Turkish public remembers Uighur Turks thanks to Özil
The news about Arsenal player Mesut Özil’s move to Fenerbahçe has come as a welcome fresh air to a league whose bleeding popularity has been further aggravated by the COVID-19 pandemic.
Starting from the day the news broke about his decision to join the İstanbul club, the mainstream media provided detailed information of the German-Turkish footballer’s rising star career.
The majority preferred to focus on his talent as well as his wealth, giving detailed accounts of how he spends it; whether on a collection of cars or philanthropic activities like providing humanitarian assistance to Gaza or Brazil.
However, the controversial parts of his career were somehow given less attention. His preference in 2009 to play for the German national team instead of Turkish had angered fans in Turkey.
Özil angers German fans, too
A decade later, the meeting he had with Turkish President Recep Tayyip Erdoğan in London in 2018 this time angered his German fans. The photograph he shared, calling Erdoğan “our president” met the reaction of German politicians at a time when anti-immigration sentiments were gaining greater ground in the country. Already his performance in decline, Özil left the German national team a few months after this controversy, saying that “I am German when we win, but a migrant when we lose.”
A year later this time he angered his Chinese fans when he tweeted denouncing China’s treatment of Uighur Muslims, who are called Uighur Turks, in Turkey. By doing so, he has not only peeved his Chinese fans but has drawn the wrath of the country’s establishment.
According to a New York Times article published last October titled “The Erasure of Mesut Özil,” his clubs, as well as the Premier League, choose to shy away from backing the midfielder against the Chinese furious response.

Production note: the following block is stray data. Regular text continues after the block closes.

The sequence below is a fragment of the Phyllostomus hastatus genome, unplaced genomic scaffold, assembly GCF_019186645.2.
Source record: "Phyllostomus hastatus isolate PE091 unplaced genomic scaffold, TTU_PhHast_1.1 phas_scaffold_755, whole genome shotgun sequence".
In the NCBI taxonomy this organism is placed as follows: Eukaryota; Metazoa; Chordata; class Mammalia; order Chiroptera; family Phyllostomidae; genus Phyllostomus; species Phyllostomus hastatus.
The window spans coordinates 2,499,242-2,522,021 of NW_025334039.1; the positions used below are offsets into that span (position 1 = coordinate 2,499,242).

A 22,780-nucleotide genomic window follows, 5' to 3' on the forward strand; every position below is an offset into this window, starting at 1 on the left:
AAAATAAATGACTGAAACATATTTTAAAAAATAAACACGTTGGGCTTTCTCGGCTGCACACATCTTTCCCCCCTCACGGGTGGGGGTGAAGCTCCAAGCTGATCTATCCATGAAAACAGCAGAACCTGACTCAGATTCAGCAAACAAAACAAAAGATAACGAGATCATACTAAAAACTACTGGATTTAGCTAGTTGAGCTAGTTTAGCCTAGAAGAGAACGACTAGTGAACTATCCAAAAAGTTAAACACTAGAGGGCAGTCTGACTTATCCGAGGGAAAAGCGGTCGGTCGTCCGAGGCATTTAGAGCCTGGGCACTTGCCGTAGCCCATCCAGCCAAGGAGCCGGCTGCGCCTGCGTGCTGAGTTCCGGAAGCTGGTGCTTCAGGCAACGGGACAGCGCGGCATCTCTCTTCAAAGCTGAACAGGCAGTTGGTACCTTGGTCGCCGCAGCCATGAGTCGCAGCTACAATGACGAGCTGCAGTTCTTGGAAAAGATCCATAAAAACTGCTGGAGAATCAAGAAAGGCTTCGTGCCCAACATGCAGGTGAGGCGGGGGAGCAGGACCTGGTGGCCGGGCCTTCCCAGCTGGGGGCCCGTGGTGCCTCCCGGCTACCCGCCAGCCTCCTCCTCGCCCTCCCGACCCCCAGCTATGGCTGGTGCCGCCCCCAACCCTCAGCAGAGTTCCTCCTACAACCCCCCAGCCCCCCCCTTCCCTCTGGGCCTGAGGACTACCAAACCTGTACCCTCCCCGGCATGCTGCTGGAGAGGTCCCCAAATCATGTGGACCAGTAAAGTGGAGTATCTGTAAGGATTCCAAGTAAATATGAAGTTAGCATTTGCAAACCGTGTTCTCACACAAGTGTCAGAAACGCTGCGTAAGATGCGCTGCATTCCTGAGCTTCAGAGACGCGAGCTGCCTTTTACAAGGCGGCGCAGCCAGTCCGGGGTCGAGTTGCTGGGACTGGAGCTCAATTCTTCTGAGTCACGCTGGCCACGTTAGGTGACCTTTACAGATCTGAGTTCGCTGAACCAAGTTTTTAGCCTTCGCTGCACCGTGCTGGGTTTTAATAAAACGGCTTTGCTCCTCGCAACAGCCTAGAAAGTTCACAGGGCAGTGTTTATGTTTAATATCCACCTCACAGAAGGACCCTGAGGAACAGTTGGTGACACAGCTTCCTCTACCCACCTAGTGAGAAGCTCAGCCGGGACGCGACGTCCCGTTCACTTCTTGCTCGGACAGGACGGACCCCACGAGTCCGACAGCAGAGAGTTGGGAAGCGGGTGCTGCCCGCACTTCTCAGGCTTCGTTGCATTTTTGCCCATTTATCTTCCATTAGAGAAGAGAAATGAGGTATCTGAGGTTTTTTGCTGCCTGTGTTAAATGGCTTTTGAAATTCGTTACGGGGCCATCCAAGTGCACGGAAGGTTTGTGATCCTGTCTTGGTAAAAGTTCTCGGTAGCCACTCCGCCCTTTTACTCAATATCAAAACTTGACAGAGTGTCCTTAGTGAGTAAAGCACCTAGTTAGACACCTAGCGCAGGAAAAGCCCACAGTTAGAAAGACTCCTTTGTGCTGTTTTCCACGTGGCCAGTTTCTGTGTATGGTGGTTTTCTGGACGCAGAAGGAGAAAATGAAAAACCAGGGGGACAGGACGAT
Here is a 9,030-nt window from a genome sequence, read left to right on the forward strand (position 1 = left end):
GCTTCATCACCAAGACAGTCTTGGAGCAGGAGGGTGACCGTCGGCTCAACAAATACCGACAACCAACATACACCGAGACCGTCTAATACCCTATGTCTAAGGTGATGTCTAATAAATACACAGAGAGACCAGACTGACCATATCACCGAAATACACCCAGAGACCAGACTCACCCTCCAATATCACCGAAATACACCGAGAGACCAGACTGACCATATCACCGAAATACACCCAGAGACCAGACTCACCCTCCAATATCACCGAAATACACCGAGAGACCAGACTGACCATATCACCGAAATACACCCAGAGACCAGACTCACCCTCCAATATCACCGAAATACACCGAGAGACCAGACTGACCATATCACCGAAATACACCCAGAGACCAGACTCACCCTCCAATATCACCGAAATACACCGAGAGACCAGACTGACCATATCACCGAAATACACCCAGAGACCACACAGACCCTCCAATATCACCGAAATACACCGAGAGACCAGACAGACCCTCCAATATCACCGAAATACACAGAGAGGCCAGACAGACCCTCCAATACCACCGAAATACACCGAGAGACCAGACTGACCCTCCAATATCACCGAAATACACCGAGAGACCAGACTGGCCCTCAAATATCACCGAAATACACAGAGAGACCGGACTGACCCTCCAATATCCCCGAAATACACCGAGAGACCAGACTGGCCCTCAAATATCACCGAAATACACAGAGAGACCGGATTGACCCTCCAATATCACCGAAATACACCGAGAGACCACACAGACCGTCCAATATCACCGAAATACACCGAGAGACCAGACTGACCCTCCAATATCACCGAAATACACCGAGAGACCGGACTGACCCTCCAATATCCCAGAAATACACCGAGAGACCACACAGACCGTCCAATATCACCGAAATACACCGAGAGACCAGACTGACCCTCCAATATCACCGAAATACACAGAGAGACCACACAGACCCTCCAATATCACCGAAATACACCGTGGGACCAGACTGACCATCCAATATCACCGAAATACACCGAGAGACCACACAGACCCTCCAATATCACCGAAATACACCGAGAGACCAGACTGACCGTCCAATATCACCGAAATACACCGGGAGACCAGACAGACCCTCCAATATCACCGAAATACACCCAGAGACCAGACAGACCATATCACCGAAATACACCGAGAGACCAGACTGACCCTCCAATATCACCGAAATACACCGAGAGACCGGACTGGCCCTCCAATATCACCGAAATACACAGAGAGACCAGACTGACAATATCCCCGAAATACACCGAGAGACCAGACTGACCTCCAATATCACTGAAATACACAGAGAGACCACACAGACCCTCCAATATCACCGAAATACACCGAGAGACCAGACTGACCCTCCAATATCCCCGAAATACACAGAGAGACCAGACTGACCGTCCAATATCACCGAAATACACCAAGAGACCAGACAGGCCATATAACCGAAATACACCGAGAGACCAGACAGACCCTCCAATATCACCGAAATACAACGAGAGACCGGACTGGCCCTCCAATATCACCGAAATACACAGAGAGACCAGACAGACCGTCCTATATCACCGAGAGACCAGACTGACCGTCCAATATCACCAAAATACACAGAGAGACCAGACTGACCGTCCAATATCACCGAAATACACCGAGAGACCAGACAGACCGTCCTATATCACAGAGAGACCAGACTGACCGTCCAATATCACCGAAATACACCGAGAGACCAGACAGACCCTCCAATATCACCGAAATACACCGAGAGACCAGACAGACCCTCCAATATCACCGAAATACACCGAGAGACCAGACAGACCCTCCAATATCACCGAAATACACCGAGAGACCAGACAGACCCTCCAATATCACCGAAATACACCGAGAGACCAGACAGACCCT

Turkey’s deafening silence on China
The article underlined however the inconsistency and the double standard shown by the Premier League and its clubs recalling their support to the Black Lives Matter movement, only a few months after Özil’s China tweets.
A similar double standard is also valid for Turkey, where fierce criticism of Western democracies is nowhere to be seen when it comes to China. On Jan 18, a day after Özil’s arrival to İstanbul, Turkish Foreign Minister Mevlüt Çavuşoğlu, who was hosting his German counterpart Heiko Maas in Ankara, felt at liberty to pick on him in front of the press, saying “I hope you would not object to Özil’s meeting with the president.” Had Çavuşoğlu been hosting his Chinese counterpart instead, it is a big question mark whether he would have made similar critical comments about Chinese furor against Özil’s views on Uighur Turks.
Long gone are the days when Erdoğan, who as prime minister in 2009 defined Chinese oppression of Uighur Turks as “genocide.” The close relations forged with China to compensate for the deterioration in Turkey’s relations with the West, in general, has led the ruling Justice and Development Party’s administration into a total silence on the issue. What’s more this deafening silence is shared by its political ally, the Nationalist Movement Party, (MHP) which due to its ideological standing was until recently the most vocal one on the plight of the Uighur Turks.
Uighur Turks become trend topic
As to the Turkish public, Özil’s arrival was not enough to revive a discussion on Chinese repression of Uighur Turks. It took another footballer’s comment, which by the way was disconnected to China, for the public to awaken to Özil’s views on Uighur Turks.
“I wish him success but I rather would like to comment on players who had worn with me the jersey of the national team,” said Burak Yılmaz a Turkish footballer playing in the French side Lille.
His comments sparked a fierce reaction, and Uigur Turks became a trending topic on Twitter on Jan. 23. Yılmaz had played two years in China and fans were quick to recall the apology he made to the Chinese public after his controversial comments about their culinary traditions last April within the context of the COVID-19 pandemic.
It was only then that the public vividly recalled and applauded Özil’s stance on the Uighur Turks.
Interestingly, earlier in the week that ended with the controversy between the two players, Trump’s Secretary of State Mike Pompeo said “China has committed genocide in its repression of the Uighurs.” His successor Antony Blinken who replaced him the next day said he agreed with that characterization. Yet not a word from Turkey.
Had it not been for Özil, the plight of the Uighurs would not have come under such spotlight especially at a time when Turkey looks to China to provide the vaccines against the deadly virus.